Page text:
Paul Coby column: cloud 9

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SITA chairman Paul Coby on why cloud computing in the aviation industry is not a far-off dream and the innovation it offers could leave both company and customer better off

Earlier this year, SITA announced its programme to build the Air Transport Community Cloud, dedicated to the aviation industry. Now, 'the Cloud' is a much over-hyped ­concept - especially by IT suppliers.

Seemingly not a day goes by without some cumulo-nimbus decorated piece of supplier propaganda dropping into my inbox! But last June I went on record - at the 2010 SITA/Airline Business Air Transport IT Summit - as saying the Cloud is one of my "Big 4 C" trends for the next decade in Airline IT. Had I succumbed to the supplier hype?

Well, I hope not. I still believe cloud computing is one of the major trends of the current decade, not least because it enables the chief information officer to become the best friend of the chief financial officer and their chief executive by accessing economies of scale at the same time as increasing business flexibility. This is because, if well executed, the Cloud allows normal companies in normal industries to access flexible computing, processing and storage capabilities comparable to, and sometimes provided by, companies of the scale of Google, IBM, Orange, eBay or Microsoft.

What is this magical Cloud then? Well, as with all hype there are as many definitions as suppliers. To me, the Cloud is the provision of a shared computing service remotely from the user, which is charged on a business usage basis. The cost of the hardware and operating systems and the cost of licences is aggregated and borne by the supplier. This enables you, as an IT provider, to acquire your basic computer processing at costs lower than you could on your own, and to use them when you want them. It can be used to switch on and switch off test systems, it can be used to provide for peak loading, it can be used to provide fundamental services.

This development is very much helped by the arrival of the Internet and web connectivity. Thus software as a service is provided in the Cloud.

Indeed, the air transport industry is no stranger to such clouds. In my definition of a cloud, the airlines' invention - the Global ­Distribution Systems - is one, and thus Amadeus, Sabre, Galileo and Worldspan are cloud computing providers, they just did it with older technologies.

Some background about how SITA got here may, I hope, be interesting - plus some explanation of why we believe this is going to be a winner for the SITA Community Concept.

This hit me in a flash almost two years ago, and I have been encouraging SITA to develop the Air Transport Cloud programme ever since then. This is because the Cloud is a service that is particularly well suited to SITA, with our unique community services, the telecommunications infrastructure for which is provided on a not-for-profit basis for the whole air transport industry.

SITA's investment in shared Cloud Computing infrastructure is now well underway, and the ATI Cloud applications and SITA Cloud services will go live from June. They will include infrastructure, platform, desktop and software-as-a-service offerings. Even better, the infrastructure cloud services will be provided by SITA as a community service on a not-for-profit basis to all SITA Members.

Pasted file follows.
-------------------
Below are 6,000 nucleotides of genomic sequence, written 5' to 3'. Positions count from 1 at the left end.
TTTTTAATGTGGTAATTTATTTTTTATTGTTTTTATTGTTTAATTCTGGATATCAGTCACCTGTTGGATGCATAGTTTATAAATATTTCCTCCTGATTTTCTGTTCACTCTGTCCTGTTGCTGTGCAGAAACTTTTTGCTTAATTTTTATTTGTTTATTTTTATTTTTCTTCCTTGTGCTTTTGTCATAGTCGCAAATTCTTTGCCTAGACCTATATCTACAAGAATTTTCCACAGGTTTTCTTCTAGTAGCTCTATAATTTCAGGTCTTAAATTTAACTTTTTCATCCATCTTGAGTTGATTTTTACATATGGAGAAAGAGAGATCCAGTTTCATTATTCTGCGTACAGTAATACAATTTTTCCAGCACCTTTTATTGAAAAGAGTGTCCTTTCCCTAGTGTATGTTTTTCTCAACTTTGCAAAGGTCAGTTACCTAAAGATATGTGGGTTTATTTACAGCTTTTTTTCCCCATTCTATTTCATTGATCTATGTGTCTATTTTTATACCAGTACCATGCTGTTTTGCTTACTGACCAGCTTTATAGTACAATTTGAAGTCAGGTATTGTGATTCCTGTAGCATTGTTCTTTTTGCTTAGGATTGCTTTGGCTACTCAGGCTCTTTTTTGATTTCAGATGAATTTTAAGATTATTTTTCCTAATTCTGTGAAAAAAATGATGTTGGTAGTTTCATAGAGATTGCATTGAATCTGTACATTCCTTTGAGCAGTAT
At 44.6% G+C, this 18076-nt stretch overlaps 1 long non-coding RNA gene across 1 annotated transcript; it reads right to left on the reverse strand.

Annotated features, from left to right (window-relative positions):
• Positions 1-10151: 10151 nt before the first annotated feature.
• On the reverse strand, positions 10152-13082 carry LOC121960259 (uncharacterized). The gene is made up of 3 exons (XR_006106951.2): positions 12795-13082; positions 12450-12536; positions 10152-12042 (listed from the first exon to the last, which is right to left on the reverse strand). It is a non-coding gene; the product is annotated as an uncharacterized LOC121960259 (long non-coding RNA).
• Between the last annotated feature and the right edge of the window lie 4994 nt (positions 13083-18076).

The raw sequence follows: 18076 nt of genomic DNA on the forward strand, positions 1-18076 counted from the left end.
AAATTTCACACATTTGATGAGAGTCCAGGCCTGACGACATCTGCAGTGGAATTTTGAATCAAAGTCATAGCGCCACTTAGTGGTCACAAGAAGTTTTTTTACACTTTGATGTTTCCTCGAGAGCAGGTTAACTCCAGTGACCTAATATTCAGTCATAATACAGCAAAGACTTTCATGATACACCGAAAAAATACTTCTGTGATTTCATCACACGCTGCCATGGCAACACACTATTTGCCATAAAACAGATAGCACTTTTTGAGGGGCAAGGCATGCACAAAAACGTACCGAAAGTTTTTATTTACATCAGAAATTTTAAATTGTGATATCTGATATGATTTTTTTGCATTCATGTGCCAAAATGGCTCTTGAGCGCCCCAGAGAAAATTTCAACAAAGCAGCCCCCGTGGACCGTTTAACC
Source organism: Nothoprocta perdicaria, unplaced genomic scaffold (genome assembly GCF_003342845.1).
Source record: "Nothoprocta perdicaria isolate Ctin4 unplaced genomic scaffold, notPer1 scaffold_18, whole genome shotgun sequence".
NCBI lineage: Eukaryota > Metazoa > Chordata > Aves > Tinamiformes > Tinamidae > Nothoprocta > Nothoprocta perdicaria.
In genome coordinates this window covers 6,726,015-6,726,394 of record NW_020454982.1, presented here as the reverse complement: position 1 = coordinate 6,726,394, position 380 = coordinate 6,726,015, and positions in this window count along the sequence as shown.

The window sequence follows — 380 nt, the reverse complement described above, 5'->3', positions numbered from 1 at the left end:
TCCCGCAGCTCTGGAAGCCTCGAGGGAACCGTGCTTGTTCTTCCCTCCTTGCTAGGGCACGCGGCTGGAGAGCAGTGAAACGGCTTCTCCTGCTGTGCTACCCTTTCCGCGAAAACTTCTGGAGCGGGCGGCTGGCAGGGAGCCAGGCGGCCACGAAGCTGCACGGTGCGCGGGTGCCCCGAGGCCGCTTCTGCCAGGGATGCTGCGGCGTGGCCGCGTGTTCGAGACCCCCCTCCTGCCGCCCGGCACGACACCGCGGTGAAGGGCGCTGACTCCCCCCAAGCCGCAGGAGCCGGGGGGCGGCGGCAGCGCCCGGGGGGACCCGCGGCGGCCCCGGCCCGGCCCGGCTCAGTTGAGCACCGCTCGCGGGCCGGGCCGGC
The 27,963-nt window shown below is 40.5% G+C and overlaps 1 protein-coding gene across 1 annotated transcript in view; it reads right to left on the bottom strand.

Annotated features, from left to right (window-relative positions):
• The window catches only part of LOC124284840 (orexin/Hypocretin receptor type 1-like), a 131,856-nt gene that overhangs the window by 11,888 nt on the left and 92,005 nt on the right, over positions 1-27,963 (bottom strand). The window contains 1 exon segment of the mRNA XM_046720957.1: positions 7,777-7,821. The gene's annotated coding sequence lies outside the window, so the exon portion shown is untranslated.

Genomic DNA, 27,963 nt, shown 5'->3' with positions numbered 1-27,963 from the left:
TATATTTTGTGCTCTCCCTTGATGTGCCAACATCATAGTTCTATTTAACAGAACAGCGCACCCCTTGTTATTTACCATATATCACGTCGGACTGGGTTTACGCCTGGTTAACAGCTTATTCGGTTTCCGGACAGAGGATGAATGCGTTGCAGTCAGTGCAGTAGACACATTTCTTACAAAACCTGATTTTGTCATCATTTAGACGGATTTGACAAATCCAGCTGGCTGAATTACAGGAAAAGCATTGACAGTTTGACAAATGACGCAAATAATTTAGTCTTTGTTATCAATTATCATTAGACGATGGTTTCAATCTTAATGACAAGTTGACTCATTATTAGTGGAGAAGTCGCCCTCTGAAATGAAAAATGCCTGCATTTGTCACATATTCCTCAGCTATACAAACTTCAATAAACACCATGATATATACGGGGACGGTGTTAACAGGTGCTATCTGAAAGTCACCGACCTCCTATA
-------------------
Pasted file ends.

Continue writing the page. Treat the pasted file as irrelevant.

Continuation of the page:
As I recall, the Cloud came up at a SITA joint board/executive strategy day way back in 2009. As I said, it is not a new idea for air transport. We already access economies of scale in terms of reservations and check-in, where airlines pay-per-passenger boarded for a centrally-hosted service from GDSs and SITA.

However, the idea of extending this to a wider range of services, facilitated by the new technologies in data centres, networks and software-as-a-service, is absolutely made for SITA - which uniquely has global network connections to almost every major airline and every major airport in the World.

SITA chief executive Francesco Violante's and SITA's vision has been that the air transport industry's very special needs are brilliantly suited to an industry Cloud. Each flight that takes off is of course a miracle of process and systems integration. Each involves many different entities, including airlines, airports, manufacturers and GDS's that share numerous business applications.

For that take-off to occur safely and efficiently, they must co-operate across the complex air transport ecosystem. The aviation industry operates within complex national, regional and global regulations and standards.

SITA has therefore built an integrated cloud combining network and IT infrastructure solely dedicated to and - best of all - specifically tailored to the air transport industry and our integration complexities. And the SITA Air Transport Cloud will not just be limited to SITA applications. As well as providing the basic applications to run an airline or an airport, we are going to provide the platform for independent software vendors and application service providers to distribute their applications to aviation customers. Watch for developments. I think the Cloud will revolutionise ATI technology in service, time and cost.

We have seen this happen already in passenger service systems, and the Cloud makes this open to all air transport services.

Paul Coby is chairman of SITA and former BA chief information officer. Read his previous columns on distribution and social media at: flightglobal.com/ITzone